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Apples & Iron

by
author image Carol Sarao
Carol Sarao is an entertainment and lifestyle writer whose articles have appeared in Atlantic City Weekly, The Women's Newspaper of Princeton, and New Millennium Writings. She has interviewed and reviewed many national recording acts, among them Everclear, Live, and Alice Cooper, and received her Master of Fine Arts degree in writing from Warren Wilson College.
Apples & Iron
A small pile of apples. Photo Credit Korovin/iStock/Getty Images

An apple may not have been the fruit Eve supposedly used to tempt Adam -- some Biblical scholars maintain that it was the pomegranate -- but apples still have plenty of credibility with nutritionists, doctors and natural healers, who recommend them for their many health benefits. High in dietary fiber, low in fat and rich in vitamins and minerals, apples are a healthy dietary choice. Iron, an essential mineral, is necessary for the transport of oxygen in the body. Although apples contain only modest levels, they promote the absorption of iron from other foods.

Basics and Benefits

A medium-sized apple contains .47 g of protein, .31 g of fat, 25.13 g of carbohydrates, 4.4 g of fiber and 18.91 g of sugars, mostly in the form of fructose. Apples are low-fat, low-salt and free of cholesterol; their reasonable count of 95 calories apiece makes them a bargain for dieters. Pectin, a soluble fiber in apples, can help lower harmful LDL cholesterol. By slowing the absorption of fructose in the body, pectin helps to stabilize blood-sugar levels; it also helps create a feeling of fullness that may help ward off overeating. In addition, apples are rich in the antioxidants quercetin and ellagic acid, which scavenge destructive free radicals in the body.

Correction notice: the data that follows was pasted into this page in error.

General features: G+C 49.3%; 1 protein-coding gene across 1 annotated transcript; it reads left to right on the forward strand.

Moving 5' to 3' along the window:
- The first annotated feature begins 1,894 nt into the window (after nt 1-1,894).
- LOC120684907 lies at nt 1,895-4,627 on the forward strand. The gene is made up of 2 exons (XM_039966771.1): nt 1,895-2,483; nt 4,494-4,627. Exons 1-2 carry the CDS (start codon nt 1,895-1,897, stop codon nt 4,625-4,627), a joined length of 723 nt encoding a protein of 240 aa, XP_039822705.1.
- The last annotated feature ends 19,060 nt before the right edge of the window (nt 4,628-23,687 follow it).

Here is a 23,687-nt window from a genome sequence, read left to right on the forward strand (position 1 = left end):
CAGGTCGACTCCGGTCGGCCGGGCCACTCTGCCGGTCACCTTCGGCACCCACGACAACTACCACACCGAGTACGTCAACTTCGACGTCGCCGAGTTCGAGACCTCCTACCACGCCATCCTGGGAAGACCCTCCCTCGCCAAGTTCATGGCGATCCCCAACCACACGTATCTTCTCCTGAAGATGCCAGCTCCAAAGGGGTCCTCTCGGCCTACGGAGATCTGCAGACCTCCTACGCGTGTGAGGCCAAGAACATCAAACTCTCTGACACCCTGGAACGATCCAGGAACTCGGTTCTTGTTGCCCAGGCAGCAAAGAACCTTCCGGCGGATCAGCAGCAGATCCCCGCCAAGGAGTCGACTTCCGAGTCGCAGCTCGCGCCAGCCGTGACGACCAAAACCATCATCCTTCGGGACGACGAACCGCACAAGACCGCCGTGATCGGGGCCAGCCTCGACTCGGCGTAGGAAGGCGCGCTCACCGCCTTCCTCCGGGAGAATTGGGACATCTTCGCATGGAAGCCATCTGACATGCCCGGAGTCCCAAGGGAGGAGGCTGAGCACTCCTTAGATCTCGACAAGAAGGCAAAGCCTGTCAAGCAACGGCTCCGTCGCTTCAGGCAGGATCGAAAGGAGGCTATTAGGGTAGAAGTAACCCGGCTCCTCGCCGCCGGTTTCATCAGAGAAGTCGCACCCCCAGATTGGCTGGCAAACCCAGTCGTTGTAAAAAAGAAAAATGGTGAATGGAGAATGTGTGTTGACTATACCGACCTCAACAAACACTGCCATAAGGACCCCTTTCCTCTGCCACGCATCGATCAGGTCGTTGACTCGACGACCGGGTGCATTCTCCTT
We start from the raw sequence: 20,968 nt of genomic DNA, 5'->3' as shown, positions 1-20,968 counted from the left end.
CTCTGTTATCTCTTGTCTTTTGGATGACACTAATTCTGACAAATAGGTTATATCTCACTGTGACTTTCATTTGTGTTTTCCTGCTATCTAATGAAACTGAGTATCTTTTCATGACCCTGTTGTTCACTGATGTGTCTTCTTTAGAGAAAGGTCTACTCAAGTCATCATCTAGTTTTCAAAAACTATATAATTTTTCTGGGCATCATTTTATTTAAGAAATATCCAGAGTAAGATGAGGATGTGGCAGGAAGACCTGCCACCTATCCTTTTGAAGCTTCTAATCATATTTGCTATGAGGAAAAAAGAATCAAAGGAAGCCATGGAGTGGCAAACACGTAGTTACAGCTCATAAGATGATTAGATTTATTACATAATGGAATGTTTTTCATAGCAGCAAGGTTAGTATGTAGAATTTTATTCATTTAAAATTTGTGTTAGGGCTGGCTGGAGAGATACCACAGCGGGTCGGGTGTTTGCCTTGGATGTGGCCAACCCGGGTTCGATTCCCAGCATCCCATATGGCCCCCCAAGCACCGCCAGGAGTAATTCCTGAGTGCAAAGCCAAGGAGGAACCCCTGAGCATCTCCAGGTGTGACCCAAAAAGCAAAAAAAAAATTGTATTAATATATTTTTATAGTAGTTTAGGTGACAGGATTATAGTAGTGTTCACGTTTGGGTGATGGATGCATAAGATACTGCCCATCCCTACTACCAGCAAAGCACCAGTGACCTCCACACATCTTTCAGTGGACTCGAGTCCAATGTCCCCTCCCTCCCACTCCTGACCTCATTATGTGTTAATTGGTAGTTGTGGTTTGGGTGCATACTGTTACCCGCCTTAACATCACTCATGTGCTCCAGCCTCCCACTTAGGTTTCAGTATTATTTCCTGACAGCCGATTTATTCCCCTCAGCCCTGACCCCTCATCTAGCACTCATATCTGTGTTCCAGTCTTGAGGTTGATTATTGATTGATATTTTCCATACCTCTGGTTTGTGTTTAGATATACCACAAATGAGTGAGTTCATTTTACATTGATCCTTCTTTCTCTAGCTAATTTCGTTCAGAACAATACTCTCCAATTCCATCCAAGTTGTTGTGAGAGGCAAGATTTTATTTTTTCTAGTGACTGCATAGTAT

Iron Features

Iron, an essential mineral, is necessary for the production of hemoglobin, a protein that transports oxygen through the body; it is also required for the growth and differentiation of cells. Dietary iron is divided into two types, with heme iron -- found in hemoglobin -- occurring in animal foods such as meat, poultry and fish. Nonheme iron occurs in plant foods such as lentils and beans. Certain substances in foods -- such as tannic acids in teas and phytates in grains -- can interfere with the absorption of iron. The World Health Organization reports that 80 percent of the world's population is deficient in iron, with women of childbearing age most at risk. The recommended daily allowance of iron for adults is 8 mg for men and 18 mg for women. After age 50, requirements for women drop to 8 mg a day. Symptoms of iron deficiency include fatigue, weakness, difficulty maintaining body temperature and decreased immune system function.

Iron in Apples

With a mere .22 mg of iron in a medium-sized apple, apples are not iron-rich. However, apples' vitamin C content can help to absorb iron from other foods eaten at the same meal. Although apples are not a good source of iron, they are rich in other minerals, including potassium. A medium apple contains 195 mg of this essential mineral, which regulates electrolytes -- or salts -- in the body to maintain normal heart rate and blood pressure. Copper is also present, in the amount of .049 mg per medium apple. Copper is a trace mineral needed by the body to produce hemoglobin, collagen, myelin and melanin.

Research

Scientific research has demonstrated that the vitamin C in apples and other fruits promotes the use of iron in the body by overcoming substances that inhibit absorption. "The American Journal of Clinical Nutrition" reports a 1991 clinical study involving 199 volunteers in which researchers found that 30 mg of ascorbic acid -- or vitamin C -- overpowered the inhibitory effects of maize-bran phytates on non-heme iron absorption. Ascorbic acid also worked to overcome the inhibitory effects of tannins, and the authors advise 50 mg of vitamin C with a meal as the optimum dose for absorption.

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